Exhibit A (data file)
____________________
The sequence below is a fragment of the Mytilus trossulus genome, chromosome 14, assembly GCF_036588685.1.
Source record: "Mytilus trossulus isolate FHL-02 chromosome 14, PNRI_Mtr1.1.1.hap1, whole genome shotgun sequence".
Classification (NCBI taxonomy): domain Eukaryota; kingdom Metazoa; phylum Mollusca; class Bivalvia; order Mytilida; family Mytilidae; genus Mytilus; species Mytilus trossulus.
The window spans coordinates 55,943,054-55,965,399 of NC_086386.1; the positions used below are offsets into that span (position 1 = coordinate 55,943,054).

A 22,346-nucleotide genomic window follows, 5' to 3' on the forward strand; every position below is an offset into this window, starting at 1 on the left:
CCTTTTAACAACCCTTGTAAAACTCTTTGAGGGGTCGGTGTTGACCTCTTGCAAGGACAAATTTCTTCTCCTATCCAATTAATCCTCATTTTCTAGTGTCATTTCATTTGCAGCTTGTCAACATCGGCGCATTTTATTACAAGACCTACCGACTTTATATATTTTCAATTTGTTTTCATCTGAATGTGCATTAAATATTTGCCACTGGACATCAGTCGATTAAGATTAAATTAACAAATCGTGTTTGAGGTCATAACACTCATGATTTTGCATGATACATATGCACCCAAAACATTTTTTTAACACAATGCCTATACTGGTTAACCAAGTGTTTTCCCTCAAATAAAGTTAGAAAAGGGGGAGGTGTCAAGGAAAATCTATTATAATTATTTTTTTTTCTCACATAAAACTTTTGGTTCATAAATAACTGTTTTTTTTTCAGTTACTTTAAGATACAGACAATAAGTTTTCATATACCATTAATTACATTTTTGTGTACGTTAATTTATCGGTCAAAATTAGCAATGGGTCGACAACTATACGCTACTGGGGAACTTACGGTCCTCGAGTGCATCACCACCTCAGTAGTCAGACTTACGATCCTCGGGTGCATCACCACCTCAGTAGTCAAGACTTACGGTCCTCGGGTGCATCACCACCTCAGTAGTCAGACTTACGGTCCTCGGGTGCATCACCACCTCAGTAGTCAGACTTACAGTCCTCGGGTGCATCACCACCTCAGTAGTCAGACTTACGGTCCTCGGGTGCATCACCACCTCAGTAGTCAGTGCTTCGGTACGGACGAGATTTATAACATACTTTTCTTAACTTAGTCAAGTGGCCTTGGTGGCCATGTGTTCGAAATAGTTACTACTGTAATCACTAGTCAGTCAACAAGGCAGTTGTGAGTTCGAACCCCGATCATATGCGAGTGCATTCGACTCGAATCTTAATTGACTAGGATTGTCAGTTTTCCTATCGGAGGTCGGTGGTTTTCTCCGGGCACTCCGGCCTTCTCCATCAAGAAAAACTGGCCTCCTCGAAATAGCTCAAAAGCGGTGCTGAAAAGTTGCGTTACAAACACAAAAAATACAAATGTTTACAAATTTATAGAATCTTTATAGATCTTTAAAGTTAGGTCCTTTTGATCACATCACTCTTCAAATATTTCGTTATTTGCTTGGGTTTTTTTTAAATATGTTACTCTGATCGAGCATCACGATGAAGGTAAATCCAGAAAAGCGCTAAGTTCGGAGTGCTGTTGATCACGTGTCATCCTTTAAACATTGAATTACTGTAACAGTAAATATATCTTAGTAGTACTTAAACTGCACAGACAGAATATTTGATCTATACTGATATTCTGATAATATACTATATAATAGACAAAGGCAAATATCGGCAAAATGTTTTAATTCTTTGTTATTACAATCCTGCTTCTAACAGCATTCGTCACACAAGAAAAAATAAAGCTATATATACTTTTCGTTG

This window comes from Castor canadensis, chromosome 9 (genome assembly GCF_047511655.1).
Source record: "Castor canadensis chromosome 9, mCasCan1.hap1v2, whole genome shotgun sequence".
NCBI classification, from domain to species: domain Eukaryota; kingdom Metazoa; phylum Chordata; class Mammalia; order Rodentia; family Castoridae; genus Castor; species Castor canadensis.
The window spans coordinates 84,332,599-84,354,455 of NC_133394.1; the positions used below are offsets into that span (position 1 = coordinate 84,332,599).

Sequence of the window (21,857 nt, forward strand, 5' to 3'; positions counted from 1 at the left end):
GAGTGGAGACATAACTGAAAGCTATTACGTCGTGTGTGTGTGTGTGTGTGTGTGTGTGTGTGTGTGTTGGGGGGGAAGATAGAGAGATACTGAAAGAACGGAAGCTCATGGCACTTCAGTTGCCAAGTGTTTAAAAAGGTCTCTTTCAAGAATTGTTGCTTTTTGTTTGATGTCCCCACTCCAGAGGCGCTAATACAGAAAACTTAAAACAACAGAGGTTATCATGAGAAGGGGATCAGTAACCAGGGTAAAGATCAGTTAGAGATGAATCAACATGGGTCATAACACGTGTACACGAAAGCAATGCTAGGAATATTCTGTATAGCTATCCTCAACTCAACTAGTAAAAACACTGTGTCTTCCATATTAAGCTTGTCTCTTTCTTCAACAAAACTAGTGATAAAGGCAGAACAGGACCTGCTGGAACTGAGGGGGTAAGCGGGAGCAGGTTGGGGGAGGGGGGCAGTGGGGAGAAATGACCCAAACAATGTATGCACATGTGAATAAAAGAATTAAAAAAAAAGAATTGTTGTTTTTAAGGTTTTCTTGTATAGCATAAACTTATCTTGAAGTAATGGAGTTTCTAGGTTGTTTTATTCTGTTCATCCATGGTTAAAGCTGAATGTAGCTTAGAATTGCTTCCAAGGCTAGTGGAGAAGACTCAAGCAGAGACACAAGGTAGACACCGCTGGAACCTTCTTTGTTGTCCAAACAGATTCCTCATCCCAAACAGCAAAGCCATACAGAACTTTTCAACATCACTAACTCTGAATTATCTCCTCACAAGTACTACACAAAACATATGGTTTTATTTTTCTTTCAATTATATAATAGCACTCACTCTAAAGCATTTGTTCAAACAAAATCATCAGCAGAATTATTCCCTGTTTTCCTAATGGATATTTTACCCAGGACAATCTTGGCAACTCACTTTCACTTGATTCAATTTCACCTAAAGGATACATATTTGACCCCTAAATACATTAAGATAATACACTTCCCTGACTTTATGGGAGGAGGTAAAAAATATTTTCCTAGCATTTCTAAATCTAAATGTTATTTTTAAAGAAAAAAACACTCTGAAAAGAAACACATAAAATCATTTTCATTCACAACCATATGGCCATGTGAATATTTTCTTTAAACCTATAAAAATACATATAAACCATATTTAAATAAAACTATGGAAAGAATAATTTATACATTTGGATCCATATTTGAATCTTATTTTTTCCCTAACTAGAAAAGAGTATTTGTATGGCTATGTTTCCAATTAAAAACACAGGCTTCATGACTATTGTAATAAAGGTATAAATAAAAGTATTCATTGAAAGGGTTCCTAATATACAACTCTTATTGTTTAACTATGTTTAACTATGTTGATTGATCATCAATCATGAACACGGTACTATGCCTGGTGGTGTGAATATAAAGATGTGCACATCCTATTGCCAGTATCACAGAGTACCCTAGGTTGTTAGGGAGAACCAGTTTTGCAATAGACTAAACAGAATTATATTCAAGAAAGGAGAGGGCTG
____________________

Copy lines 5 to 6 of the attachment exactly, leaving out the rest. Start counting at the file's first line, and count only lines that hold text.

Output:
A 22,346-nucleotide genomic window follows, 5' to 3' on the forward strand; every position below is an offset into this window, starting at 1 on the left:
CCTTTTAACAACCCTTGTAAAACTCTTTGAGGGGTCGGTGTTGACCTCTTGCAAGGACAAATTTCTTCTCCTATCCAATTAATCCTCATTTTCTAGTGTCATTTCATTTGCAGCTTGTCAACATCGGCGCATTTTATTACAAGACCTACCGACTTTATATATTTTCAATTTGTTTTCATCTGAATGTGCATTAAATATTTGCCACTGGACATCAGTCGATTAAGATTAAATTAACAAATCGTGTTTGAGGTCATAACACTCATGATTTTGCATGATACATATGCACCCAAAACATTTTTTTAACACAATGCCTATACTGGTTAACCAAGTGTTTTCCCTCAAATAAAGTTAGAAAAGGGGGAGGTGTCAAGGAAAATCTATTATAATTATTTTTTTTTCTCACATAAAACTTTTGGTTCATAAATAACTGTTTTTTTTTCAGTTACTTTAAGATACAGACAATAAGTTTTCATATACCATTAATTACATTTTTGTGTACGTTAATTTATCGGTCAAAATTAGCAATGGGTCGACAACTATACGCTACTGGGGAACTTACGGTCCTCGAGTGCATCACCACCTCAGTAGTCAGACTTACGATCCTCGGGTGCATCACCACCTCAGTAGTCAAGACTTACGGTCCTCGGGTGCATCACCACCTCAGTAGTCAGACTTACGGTCCTCGGGTGCATCACCACCTCAGTAGTCAGACTTACAGTCCTCGGGTGCATCACCACCTCAGTAGTCAGACTTACGGTCCTCGGGTGCATCACCACCTCAGTAGTCAGTGCTTCGGTACGGACGAGATTTATAACATACTTTTCTTAACTTAGTCAAGTGGCCTTGGTGGCCATGTGTTCGAAATAGTTACTACTGTAATCACTAGTCAGTCAACAAGGCAGTTGTGAGTTCGAACCCCGATCATATGCGAGTGCATTCGACTCGAATCTTAATTGACTAGGATTGTCAGTTTTCCTATCGGAGGTCGGTGGTTTTCTCCGGGCACTCCGGCCTTCTCCATCAAGAAAAACTGGCCTCCTCGAAATAGCTCAAAAGCGGTGCTGAAAAGTTGCGTTACAAACACAAAAAATACAAATGTTTACAAATTTATAGAATCTTTATAGATCTTTAAAGTTAGGTCCTTTTGATCACATCACTCTTCAAATATTTCGTTATTTGCTTGGGTTTTTTTTAAATATGTTACTCTGATCGAGCATCACGATGAAGGTAAATCCAGAAAAGCGCTAAGTTCGGAGTGCTGTTGATCACGTGTCATCCTTTAAACATTGAATTACTGTAACAGTAAATATATCTTAGTAGTACTTAAACTGCACAGACAGAATATTTGATCTATACTGATATTCTGATAATATACTATATAATAGACAAAGGCAAATATCGGCAAAATGTTTTAATTCTTTGTTATTACAATCCTGCTTCTAACAGCATTCGTCACACAAGAAAAAATAAAGCTATATATACTTTTCGTTG